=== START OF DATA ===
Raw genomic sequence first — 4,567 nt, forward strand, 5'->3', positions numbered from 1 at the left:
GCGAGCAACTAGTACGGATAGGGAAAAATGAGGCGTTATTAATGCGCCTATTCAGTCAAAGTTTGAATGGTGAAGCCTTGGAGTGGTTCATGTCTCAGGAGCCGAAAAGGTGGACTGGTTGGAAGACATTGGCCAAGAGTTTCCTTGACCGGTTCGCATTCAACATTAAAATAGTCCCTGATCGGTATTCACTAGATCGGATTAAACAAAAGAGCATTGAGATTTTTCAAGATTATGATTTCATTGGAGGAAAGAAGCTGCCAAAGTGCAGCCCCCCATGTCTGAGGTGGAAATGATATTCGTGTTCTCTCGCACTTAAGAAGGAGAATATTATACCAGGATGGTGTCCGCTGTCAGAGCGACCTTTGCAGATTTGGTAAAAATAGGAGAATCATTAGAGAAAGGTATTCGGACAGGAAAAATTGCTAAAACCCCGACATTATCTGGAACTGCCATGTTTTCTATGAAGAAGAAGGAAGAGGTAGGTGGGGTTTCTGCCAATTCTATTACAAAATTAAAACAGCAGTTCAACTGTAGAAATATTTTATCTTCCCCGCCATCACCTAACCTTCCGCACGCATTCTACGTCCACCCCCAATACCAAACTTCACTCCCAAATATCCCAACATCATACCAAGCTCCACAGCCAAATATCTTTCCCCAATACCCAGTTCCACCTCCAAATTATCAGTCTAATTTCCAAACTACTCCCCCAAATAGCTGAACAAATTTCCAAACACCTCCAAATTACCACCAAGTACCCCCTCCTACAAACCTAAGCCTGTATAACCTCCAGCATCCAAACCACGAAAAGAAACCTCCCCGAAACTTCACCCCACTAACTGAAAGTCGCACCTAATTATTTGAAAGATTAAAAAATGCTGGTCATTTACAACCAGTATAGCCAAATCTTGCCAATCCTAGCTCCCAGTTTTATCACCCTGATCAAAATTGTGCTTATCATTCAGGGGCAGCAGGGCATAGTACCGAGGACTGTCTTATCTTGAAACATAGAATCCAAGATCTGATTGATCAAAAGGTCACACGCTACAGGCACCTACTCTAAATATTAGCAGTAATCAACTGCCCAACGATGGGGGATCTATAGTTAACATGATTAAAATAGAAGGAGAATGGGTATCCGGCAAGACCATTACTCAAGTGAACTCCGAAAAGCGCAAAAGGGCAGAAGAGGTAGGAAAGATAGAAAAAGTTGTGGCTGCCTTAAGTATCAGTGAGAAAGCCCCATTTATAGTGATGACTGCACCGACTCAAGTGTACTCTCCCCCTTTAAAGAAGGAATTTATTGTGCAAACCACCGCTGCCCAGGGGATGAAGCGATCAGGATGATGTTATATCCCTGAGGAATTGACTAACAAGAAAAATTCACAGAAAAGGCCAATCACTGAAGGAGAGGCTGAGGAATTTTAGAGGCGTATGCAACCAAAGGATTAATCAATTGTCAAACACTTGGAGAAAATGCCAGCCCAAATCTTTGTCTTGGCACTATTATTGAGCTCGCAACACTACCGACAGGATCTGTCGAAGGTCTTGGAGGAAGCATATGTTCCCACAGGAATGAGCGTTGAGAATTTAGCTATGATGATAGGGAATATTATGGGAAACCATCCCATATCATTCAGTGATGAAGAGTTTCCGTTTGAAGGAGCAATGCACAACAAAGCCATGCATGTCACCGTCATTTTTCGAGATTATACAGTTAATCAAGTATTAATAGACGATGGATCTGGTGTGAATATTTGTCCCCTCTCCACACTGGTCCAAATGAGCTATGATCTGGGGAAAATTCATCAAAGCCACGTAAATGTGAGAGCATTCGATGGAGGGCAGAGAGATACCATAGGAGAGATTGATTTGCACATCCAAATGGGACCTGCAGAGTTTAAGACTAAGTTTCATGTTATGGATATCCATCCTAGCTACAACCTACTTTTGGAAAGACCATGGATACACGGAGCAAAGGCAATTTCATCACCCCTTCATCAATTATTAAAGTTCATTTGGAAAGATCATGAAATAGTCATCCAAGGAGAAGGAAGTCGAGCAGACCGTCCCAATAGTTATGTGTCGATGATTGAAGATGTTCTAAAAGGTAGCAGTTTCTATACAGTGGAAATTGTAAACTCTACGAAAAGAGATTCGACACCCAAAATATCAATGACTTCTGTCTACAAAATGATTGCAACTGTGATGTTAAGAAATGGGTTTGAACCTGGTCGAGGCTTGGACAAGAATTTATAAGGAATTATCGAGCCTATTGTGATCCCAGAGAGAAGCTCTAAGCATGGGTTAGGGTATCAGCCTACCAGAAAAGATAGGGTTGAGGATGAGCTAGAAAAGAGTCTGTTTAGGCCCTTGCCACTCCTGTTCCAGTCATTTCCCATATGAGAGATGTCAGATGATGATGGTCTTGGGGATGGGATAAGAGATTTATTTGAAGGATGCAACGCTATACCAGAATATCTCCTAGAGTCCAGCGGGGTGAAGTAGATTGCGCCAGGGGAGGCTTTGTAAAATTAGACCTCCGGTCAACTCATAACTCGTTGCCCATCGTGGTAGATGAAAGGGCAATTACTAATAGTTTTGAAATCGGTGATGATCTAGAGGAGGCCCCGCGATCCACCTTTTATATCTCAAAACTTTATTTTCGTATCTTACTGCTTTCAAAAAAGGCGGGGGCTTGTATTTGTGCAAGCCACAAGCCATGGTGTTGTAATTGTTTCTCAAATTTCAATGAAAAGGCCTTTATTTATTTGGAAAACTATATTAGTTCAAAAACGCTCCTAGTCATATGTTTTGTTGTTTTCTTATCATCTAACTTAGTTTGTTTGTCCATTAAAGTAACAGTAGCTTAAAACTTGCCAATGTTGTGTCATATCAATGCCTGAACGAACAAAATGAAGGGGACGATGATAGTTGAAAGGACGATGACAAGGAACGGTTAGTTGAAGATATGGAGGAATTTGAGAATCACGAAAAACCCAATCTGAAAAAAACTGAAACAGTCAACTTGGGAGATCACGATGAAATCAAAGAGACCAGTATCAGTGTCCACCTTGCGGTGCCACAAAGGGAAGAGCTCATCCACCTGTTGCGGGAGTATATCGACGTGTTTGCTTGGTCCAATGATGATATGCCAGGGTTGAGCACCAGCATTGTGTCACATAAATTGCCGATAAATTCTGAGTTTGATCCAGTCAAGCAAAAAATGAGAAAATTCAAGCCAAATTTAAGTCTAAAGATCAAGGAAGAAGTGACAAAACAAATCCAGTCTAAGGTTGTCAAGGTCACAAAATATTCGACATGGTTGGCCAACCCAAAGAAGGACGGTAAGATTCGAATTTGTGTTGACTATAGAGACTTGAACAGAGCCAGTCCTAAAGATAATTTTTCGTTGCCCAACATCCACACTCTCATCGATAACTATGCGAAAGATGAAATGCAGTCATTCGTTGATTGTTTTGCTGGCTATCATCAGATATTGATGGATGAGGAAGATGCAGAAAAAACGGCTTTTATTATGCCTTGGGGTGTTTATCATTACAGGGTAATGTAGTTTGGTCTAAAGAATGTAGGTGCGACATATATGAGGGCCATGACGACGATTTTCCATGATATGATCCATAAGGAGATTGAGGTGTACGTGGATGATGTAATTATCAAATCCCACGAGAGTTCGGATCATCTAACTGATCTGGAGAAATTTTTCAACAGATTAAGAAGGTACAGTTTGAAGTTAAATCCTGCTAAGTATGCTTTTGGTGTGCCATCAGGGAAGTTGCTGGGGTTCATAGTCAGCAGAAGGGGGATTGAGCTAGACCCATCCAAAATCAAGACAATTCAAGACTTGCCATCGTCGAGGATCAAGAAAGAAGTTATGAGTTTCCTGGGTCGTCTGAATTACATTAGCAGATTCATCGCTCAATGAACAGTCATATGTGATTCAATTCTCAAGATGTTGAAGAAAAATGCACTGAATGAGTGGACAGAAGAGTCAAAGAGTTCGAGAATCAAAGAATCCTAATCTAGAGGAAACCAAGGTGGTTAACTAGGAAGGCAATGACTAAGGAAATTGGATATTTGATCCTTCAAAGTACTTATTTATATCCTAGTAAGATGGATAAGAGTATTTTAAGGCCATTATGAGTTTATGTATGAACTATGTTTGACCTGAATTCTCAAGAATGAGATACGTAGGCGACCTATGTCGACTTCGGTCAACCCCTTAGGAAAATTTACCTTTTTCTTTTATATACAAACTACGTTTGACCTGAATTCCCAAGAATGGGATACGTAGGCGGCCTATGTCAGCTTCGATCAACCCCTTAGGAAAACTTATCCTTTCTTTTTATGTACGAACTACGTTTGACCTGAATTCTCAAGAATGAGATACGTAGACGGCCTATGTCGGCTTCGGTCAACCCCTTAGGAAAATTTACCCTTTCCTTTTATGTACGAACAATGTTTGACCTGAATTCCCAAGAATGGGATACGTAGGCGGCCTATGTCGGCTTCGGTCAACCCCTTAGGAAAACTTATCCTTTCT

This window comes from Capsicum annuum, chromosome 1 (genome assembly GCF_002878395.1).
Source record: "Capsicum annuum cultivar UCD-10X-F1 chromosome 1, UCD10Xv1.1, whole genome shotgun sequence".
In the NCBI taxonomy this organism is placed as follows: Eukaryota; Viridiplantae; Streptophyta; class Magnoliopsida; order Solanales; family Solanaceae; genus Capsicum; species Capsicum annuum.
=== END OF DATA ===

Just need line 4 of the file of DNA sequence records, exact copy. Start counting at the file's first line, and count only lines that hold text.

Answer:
Source record: "Capsicum annuum cultivar UCD-10X-F1 chromosome 1, UCD10Xv1.1, whole genome shotgun sequence".